In one aspect of the present invention, a collapsible luggage carrier is described that has a support frame and at least one support arm attached to the support frame. There is a tubular axle sleeve member attached to the support arms. There is a rear axle in and extending beyond opposing ends of the axle sleeve member. A rear wheel is rotatively attached to each end of the rear axle. A lower handle member is rotatively connected to the rear axle and is located adjacent the opposing ends of the axle sleeve member. An upper handle member is slidingly and lockingly connected to the lower handle.
There is a releasable lower handle upright locking brace adjacent the support frame and a pair of opposing locking brace supports abutting the locking brace. A front wheel is rotatingly connected to the support frame at an end of the support frame distal the rear axle. There is a support grill adjustment bar attached to an upper side of the support frame. A support grille is slidingly connected to the support grill adjustment bar and a support grille wing is hingedly attached to opposing ends of the support grille.
In another aspect of the present invention, a collapsible luggage carrier is described that has a support frame and at least one support arm attached to the support frame. A tubular axle sleeve member is attached to the support arms and there is a rear axle in and extending beyond opposing ends of the axle sleeve member. There is a rear wheel rotatively attached to each end of the rear axle. A lower handle member is rotatively connected to the rear axle and is placed adjacent the opposing ends of the axle sleeve member.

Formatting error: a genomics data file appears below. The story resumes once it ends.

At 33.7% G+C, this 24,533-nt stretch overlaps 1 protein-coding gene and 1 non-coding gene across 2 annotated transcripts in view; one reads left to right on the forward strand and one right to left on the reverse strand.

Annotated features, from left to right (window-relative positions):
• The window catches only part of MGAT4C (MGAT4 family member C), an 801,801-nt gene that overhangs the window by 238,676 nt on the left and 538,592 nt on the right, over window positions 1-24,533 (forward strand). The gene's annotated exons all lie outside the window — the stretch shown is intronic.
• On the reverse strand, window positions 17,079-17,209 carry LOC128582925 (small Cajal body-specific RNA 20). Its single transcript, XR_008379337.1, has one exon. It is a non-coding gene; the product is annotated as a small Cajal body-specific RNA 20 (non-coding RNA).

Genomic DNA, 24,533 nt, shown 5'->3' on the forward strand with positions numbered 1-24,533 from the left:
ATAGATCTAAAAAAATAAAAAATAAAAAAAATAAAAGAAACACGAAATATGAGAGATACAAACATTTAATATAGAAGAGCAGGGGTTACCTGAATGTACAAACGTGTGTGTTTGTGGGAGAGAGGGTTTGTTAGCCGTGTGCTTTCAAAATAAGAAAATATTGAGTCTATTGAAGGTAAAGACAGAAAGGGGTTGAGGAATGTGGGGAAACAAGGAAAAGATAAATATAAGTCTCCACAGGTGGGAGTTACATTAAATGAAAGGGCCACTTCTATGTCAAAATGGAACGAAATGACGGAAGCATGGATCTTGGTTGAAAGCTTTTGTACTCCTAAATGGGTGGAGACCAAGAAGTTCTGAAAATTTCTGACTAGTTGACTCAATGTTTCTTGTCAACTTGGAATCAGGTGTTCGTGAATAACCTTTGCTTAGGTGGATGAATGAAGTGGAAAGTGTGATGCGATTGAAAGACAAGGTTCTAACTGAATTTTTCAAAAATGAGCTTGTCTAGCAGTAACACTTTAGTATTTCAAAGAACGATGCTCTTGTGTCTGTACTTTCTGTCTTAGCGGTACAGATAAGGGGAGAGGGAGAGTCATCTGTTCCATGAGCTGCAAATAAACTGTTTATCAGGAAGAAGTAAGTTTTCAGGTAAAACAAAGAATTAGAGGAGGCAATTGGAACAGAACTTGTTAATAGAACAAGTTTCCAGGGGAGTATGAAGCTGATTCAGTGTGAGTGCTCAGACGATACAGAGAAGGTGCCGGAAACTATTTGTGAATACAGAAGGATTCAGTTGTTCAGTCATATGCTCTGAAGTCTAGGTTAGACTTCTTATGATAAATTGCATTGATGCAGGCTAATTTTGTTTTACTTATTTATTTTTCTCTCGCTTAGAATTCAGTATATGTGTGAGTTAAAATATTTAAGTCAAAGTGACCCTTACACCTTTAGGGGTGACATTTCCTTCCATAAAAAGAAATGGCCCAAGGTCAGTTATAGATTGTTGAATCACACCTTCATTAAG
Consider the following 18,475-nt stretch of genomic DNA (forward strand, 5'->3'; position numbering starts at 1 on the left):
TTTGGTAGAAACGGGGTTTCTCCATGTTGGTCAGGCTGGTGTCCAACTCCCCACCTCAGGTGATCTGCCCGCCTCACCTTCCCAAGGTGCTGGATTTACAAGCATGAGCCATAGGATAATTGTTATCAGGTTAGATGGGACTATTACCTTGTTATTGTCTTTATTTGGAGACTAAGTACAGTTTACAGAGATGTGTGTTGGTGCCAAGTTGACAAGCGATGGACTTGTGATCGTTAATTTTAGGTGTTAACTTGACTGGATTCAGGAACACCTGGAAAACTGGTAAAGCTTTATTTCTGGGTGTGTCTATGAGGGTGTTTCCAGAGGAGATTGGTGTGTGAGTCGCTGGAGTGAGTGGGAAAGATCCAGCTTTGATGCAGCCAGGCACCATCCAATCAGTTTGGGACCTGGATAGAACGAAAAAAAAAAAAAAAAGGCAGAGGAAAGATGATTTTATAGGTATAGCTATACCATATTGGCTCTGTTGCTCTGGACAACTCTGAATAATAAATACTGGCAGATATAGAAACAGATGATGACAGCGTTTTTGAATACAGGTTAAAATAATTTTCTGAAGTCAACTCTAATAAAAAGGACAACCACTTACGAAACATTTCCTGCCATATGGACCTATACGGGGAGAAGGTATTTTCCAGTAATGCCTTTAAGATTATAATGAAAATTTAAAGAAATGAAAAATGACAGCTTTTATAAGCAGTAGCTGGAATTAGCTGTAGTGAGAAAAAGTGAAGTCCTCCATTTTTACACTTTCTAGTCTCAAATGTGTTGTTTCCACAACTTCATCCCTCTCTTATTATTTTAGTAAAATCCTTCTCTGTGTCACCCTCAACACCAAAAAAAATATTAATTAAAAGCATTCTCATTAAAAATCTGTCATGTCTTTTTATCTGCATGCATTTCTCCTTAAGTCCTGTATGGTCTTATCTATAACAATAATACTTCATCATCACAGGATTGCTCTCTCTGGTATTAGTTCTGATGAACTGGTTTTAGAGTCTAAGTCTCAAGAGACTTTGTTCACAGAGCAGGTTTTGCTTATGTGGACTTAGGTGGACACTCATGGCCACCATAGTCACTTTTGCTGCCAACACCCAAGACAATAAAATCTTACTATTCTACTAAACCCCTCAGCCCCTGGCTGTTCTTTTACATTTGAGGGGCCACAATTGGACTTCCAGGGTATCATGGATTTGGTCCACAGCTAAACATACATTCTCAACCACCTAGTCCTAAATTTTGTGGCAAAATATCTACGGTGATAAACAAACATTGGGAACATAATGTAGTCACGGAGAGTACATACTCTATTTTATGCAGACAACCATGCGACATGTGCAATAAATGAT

There is an upper handle member slidingly and lockingly connected to the lower handle. A handle locking member is releasably secured to the lower handle member and to the upper handle member. The locking member has a first bar and a second bar opposing the first bar. There is a first channel in the first bar releasably grasping the lower handle member and a pair of second channels in the second bar releasably grasping the upper handle and normal to the first channel. A first passageway extends through the first bar and a second passageway extends through the second bar and directly opposes the first passageway. There is a handle locking rod within and extending through the first passageway and within and extending through the second passageway. There is a locking thread on one end of the handle locking rod and a locking knob threadingly engaged on the thread. Handgrip protrusions on the locking knob help the user to better grip the locking knob.
There is a releasable lower handle upright locking brace adjacent the support frame and a pair of opposing locking brace supports abutting the locking brace. A front wheel is rotatingly connected to the support frame at an end of the support frame distal the rear axle. There is a support grill adjustment bar attached to an upper side of the support frame and a support grille slidingly connected to the support grill adjustment bar. A support grille wing is hingedly attached to opposing ends of the support grille.
It is an object of this invention to provide a luggage, produce, and equipment carrier that is versatile, easy to use and store.